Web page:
LIHUE — While those caught using tobacco products at two county parks can now face fines, the tobacco-free status is more about changing society’s views than issuing citations.
“It’s about the movement toward where not smoking is the norm,” said Valerie Saiki, community coordinator with the Coalition for a Tobacco Free Hawaii under the Hawaii Health Institute.
Poipu Beach Park recently came on board as the second on Kauai to go tobacco free, joining Lydgate Beach Park.
Since Lydgate Beach Park became tobacco free in 2016, no citations for smoking or using tobacco products have been issued.
On Kauai, 15 percent of adults reported being current tobacco users.
Kapaa resident Michelle Blake agrees with the new law.
“This is great. Less rubbish and more pleasant air to breath,” she said.
Oregon resident Sharon Vo visits Kauai twice a year and Poipu Beach Park is one of her favorite beaches. She’s thankful it’s tobacco free.
“So often we are sitting there and a big cloud of cigarette smoke comes billowing by. We have always wondered if it was a smoke-free beach, but have never seen anything posted. So happy it will finally be,” she said.
Another visitor Cheryl Gilbert, said she loves the concept of tobacco-free beaches.
“I hate being at a beautiful beach and smelling smoke, or finding cigarette butts on the sand,” she said.
Saiki said tobacco is the number one preventable cause of death in the United States and the world. Tobacco is the cause of 480,000 deaths per year in the United States and in Hawaii, 1,400 adults die each year from a tobacco related illness, she said.
Because Poipu Beach Park has been voted many times as a family destination park, Saiki said the coalition knew it needed to be protected.
The park’s tobacco free status isn’t just about protecting humans, it’s also about protecting wildlife such as sea turtles and monk seals that frequent the beaches, the local ecosystem and the watershed.
“Every year, 4.5 trillion cigarette butts are littered, making it the most littered item,” she said.
For Kauai, Saiki said about 26,000 pounds of cigarette butts are disposed of each year through littering or thrown in the landfill.
“Those toxins leak into the ground and make their way into our waterways,” she said, which is another reason why it’s important to prohibit tobacco usage in county beach parks.
Waimea resident Liz Hahn said it’s not just about the smoke.
“Smokers typically discard their cigarette butts by dropping them on the ground or flicking them from their vehicles. Clearing beaches and roadsides is often performed by volunteers,” she said.
Smoking is a hard habit to break, Hahn said.
“I hope one-day people will be able to put consideration for others higher in their priorities. In the meantime, mahalo to our government for taking steps that will benefit our community,” she said.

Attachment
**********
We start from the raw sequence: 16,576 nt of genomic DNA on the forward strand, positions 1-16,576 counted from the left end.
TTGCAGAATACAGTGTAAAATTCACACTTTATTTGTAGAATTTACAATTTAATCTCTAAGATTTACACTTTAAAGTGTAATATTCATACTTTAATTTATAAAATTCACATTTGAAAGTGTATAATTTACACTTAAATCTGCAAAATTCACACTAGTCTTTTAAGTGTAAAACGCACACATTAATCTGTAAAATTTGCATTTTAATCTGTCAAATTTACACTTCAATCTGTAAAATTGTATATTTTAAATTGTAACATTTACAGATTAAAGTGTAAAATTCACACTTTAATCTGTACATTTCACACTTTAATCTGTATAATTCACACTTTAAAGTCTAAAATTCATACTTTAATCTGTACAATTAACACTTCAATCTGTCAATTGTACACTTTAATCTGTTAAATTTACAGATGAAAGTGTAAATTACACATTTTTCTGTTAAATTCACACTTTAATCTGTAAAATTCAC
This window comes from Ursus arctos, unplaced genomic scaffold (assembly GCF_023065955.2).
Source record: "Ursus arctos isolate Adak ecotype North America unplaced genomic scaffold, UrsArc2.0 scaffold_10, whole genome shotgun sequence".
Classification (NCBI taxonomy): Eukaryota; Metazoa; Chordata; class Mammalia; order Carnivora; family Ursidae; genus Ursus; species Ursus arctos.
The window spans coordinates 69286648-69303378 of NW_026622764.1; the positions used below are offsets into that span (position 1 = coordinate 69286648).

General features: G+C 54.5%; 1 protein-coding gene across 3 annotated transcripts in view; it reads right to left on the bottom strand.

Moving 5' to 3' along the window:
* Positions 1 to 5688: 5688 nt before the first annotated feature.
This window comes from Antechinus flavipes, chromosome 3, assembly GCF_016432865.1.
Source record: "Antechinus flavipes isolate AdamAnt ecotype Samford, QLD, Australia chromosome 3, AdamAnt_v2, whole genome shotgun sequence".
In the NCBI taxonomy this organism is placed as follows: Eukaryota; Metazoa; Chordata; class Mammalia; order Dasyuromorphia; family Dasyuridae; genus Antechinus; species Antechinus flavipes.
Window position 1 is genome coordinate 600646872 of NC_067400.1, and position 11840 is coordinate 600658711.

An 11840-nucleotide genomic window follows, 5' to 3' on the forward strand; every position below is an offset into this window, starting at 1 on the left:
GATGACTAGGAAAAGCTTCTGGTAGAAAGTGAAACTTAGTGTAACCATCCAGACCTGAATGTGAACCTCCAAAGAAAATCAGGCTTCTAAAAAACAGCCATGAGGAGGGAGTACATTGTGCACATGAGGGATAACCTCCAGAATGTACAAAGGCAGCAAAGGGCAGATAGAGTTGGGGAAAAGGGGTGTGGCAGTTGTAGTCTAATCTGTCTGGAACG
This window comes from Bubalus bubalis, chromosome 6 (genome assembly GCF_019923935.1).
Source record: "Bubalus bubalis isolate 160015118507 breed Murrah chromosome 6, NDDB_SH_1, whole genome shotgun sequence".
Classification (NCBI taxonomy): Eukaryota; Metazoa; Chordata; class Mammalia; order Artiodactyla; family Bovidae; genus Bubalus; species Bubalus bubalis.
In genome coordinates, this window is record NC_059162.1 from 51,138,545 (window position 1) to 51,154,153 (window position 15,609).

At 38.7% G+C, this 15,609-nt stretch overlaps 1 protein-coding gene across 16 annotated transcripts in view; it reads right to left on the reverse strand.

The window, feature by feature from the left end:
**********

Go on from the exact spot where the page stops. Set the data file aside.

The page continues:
In a Facebook comment about Poipu Beach now being tobacco free, Kauai resident Robert Zelkovsky said people going to the beach have a reasonable expectation to enjoy clean air and water.
“I’m glad the government protects us in that way,” he said.
Visiting from San Jose, California, Julie Hughes and her husband were spending their day at Lydgate Monday.
“Love it. I don’t need to smell smoke and we’re out here in the rawest form of nature and you definitely don’t need to have cigarette butts in the sand and people smoking around me,” she said.
Chris Hughes said it’s fantastic having the beaches being tobacco free. He wishes California would follow Kauai’s example.
“No secondhand smoke to worry about and it’s very apparent the lack of cigarette butts on the beach,” he said.
Visiting from Butte, Montana, Leroy Coles said he agrees with smoke-free beaches.
“Shouldn’t be smoking from the beach anyway,” he said.
Wailua Homestead resident Jane Uniack said she started smoking cigarettes at the age of 14, but no longer smokes them. Instead, she smokes e-cigarettes.
“I’m super happy about this. Nothing more annoying than smoke stinking up the beautiful fresh air,” she said.
Uniack said she stopped smoking tobacco cigarettes seven years ago when her mom and 99-year-old grandmother came to visit.
“I decided to switch to an electronic cigarette that didn’t smell for a week, so I wouldn’t have to listen to them nagging me the entire visit, she said.
After that week, Uniack said she was no longer coughing or smelly, so she never took up tobacco cigarettes again and only uses her e-cigarettes at home.
“I know the electronic ones can be just as annoying to people as regular cigarettes, so that’s why I don’t use them in public areas,” she said.
Bethany Freudenthal, crime, courts and county reporter, 652-7891, firstname.lastname@example.org